One point I feel is missing from the discussion here though is the question of not making the perfect the enemy of the good. A lot of the posters are saying that ‘hey, you should write something perfect here instead of what you have currently’. Which sounds reasonable on some level, but when you think of it is more a deflection strategy than a real suggestion. First of all the is no such thing as perfect. And secondly if there was how long would it take to provide the theoretical perfect thing? 2 more years, 4 years, 10 years?
Speaking as someone involved in making an operating system I can say that we would have liked to have kdbus 5 years ago and would much prefer to get kdbus in the next few Months, than getting something ‘perfect’ in 5 years from now.
So you can say ‘hey, you are creating a strawman here, nobody used the word ‘perfect” in the discussion. Sure, nobody used that word, but a lot of messages was written about how ‘something better’ should be created here instead. Yet, based on from where these people seemed to be coming the question I ask then is: Better for who? Better for the developers who are already using dbus in the applications or desktops? Better for a kernel developer who is never going to use it? Better for someone doing code review? Better for someone who doesn’t need the features of dbus, but who would want something else?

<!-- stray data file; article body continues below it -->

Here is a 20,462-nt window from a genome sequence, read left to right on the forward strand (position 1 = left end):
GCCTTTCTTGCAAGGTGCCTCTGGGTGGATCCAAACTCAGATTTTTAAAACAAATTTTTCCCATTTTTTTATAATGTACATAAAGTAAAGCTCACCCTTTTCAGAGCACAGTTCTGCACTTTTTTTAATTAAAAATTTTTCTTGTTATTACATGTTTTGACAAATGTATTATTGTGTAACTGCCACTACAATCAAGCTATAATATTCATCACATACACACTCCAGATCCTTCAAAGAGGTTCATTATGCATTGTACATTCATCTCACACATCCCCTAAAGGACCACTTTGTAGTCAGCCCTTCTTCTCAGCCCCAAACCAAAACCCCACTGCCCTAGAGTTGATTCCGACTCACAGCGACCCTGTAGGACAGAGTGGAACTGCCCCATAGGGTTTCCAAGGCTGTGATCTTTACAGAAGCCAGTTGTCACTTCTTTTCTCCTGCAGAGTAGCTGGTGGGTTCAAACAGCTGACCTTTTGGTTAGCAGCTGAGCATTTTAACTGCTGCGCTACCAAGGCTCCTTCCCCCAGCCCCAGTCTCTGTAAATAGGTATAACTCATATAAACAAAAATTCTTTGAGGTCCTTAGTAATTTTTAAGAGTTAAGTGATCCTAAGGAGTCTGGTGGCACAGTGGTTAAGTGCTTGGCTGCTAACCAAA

And what is ‘better’ anyway? Greg keeps calling for concrete technical feedback, but at the end of the day there is a lot of cases where the ‘best’ technical solution, to the degree you can measure that objectively, isn’t actually ‘the best’. I mean if I came up with a new format for storing multimedia on an optical disk, one which from a technical perspective is ‘better’ than the current Blu-Ray spec, that doesn’t mean it is actually better for the general public. Getting a non-standard optical disc that will not play in your home Blu-Ray player isn’t better for 99.999% of people, regardless of the technical merit of the on-disc data format.
Something can actually be ‘better’ just because it is based on something that already exists, something which have a lot of people already using it, lets people quickly extend what they already are doing with the new functionality without needing a re-write and something which is available ‘now’ as opposed to some undefined time in the future. And that is where I feel a lot of the debaters on the lkml are dropping the ball in this discussion; they just keeping asking for a ‘better solution’ to the challenges of a space they often don’t have any personal experience with developing in, because kdbus doesn’t conform to how they would implement a kernel IPC mechanism for the kind of problems they are used to trying to solve.